When Crystal’s empty-head mogul guilelessly enthuses, “And they said an illiterate ex-gigolo couldn’t run a movie studio!” it’s a pointed jab at Jon Peters, who made a remarkable transition from Barbra Streisand’s boy-toy/hairdresser to producer, mogul and eventually all-powerful studio executive (Peters and partner Peter Guber’s disastrous turn running/ruining Sony pictures is documented in the fine, juicy inside-Hollywood book Hit And Run: How Jon Peters and Peter Guber Took Sony for a Ride in Hollywood)


Ah, but before Jay’s filmmaking dreams are shattered, he affords himself a daydream about winning an Oscar that qualifies as maybe one of my five favorite jokes in all of The Critic. In this clip,Jay fantasizes about winning the Academy Award for Best Screenplay so he can agitate nakedly for what apparently is his pet cause: “Independence for Quebec.” It’s an inspired riff on filmmakers like Tim Robbins and Michael Moore using the Oscar podium as a sandbox for their political beliefs taken to its ridiculous, surreal extreme.

First Jay is simply hailed as a hero by beer-swilling Quebecois nationalists, who chant “Viva Le Jay Sherman, Viva Le Quebec!” before a sentient representation of French-Canadian pride—a hockey goalie astride a moose—unfurls a flag depicting a hideous half-beaver, half Jay Sherman creature as the new mascot for a free and independent Quebec.


Even after Crystal’s slimy executive dashes away in a car to avoid telling Jay what he really thought of his script for Ghost Chasers 3, the aspiring screenwriter holds on tight to his delusions. When Crystal’s agitated exec describes Jay’s screenplay as, “a bilious piece of work that made we want to cry out in pain!” an unjustifiably proud Jay replies sunnily, “Did you say it’s a brilliant piece of work and you want to fly me out to Spain, where we’ll meet King Juan Carlos and drink Sangria all night?”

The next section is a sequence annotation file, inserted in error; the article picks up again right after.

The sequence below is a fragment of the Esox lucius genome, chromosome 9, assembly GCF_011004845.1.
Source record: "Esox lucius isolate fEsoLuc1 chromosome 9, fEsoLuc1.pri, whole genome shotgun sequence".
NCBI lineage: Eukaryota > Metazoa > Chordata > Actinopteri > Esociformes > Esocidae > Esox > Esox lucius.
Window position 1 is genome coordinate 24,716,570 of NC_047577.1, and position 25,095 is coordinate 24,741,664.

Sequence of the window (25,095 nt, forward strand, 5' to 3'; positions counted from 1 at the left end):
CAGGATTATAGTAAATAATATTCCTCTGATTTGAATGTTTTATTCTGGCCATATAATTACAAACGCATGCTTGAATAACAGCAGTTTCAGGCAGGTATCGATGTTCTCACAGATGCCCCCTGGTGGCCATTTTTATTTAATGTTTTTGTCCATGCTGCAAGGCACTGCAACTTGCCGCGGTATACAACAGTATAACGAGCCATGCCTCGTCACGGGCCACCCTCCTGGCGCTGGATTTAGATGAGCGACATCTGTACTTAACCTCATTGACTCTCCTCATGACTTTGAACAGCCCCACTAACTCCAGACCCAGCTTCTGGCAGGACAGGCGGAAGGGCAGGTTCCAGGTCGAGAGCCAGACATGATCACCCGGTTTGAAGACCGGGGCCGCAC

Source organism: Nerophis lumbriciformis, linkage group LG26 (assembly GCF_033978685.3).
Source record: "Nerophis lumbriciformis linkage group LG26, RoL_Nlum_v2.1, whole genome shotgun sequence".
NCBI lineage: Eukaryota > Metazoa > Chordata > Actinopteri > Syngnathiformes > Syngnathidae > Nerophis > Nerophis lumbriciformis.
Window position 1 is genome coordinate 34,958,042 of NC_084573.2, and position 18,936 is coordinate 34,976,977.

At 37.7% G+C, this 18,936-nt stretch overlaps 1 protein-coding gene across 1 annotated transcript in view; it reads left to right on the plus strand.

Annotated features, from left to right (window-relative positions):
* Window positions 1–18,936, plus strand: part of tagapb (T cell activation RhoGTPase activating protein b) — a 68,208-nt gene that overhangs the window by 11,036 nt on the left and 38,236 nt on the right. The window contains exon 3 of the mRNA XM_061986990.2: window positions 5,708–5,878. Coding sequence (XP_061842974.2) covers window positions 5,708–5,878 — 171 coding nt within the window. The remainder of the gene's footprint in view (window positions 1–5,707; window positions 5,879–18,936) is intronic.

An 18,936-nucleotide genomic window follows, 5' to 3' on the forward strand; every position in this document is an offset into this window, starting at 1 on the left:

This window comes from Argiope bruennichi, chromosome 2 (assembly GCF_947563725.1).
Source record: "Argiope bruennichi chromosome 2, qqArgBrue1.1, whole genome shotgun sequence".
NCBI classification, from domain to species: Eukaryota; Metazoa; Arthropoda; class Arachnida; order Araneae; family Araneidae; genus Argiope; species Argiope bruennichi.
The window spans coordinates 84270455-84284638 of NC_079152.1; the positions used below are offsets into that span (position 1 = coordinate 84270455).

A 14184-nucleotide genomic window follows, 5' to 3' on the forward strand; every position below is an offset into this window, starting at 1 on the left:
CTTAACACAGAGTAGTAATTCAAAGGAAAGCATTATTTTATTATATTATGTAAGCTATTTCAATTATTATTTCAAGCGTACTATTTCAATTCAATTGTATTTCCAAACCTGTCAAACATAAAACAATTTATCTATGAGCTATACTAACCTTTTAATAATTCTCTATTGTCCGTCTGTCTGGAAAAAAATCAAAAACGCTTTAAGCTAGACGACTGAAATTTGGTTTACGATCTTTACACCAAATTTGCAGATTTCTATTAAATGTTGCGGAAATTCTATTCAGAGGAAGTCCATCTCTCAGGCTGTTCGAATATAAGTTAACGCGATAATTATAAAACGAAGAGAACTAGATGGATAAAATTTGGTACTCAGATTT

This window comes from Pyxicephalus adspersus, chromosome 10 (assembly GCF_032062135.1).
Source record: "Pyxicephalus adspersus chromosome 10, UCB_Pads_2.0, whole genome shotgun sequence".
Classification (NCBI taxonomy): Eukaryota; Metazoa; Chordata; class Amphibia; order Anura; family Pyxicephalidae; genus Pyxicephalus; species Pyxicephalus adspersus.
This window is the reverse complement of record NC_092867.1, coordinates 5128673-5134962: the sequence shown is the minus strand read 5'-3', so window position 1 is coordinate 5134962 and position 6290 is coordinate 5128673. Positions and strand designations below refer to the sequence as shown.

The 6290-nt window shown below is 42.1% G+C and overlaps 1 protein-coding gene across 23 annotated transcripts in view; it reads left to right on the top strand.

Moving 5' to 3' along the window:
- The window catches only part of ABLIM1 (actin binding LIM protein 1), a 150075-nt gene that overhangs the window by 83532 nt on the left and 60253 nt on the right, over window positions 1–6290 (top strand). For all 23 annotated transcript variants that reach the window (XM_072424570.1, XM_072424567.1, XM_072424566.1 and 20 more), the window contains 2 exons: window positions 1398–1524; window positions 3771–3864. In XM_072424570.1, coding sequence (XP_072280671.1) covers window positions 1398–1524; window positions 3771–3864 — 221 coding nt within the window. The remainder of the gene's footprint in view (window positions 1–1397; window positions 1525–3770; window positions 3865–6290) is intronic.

Our intrepid hero finally gets the message and returns to New York and his old job with his tale between his legs. In a conflict of interest even Duke Philips might find problematic, Jay doesn’t just trash the film he co-wrote, he also urges L.A street gangs to stop killing each other and begin killing studio executives who live mere miles away from them. Even for The Critic, that’s an awfully dark joke (it also echoes Sista Souljah’s notorious comments about how black-on-black crime should cease for a week so that black folks could enjoy a week killing white people.)

“L.A Jay” begins with Jay full of hopes and dreams and ends with Satan personally shepherding Ghost Chasers 3 to completion (alas, there’s nothing even he can do about getting Wings renewed for yet another season) and Jay enjoying a cozy little date night with his new prison boyfriend.


What can I say? That’s Hollywood for you.

Stray observations:

  • I love Rod Steiger’s 10-second voice cameo
  • “You’re gonna miss my blind driving, my tangoing, my “Hoo Hah!”
  • “We’re not making I, Claudius here, well, we are, but we’re calling it Claudia Schiffer’s Toga Party”
  • “Tell them there are limits to even my power”
  • “Attention L.A street gangs! Why kill each other when there are more deserving movie executives mere miles away! Their addresses are:”
  • “Join me in 30 days for my review of our overcrowded penal system!”
  • I like how the Spike Lee character pays off at the end with the police ignoring Jay and the executive’s high-speed car chase through the L.A Basin (serving L.A’s car chase needs since 1902!) in favor of pursuing the Lee caricature, “A black man in a Mercedes obeying the speed limit”
  • “Look! They’re washing Bo Derek like a horse!” Not the timeliest reference, but funny all the same.

—The voice artist impersonating Jay Leno? That would be a very young Judd Apatow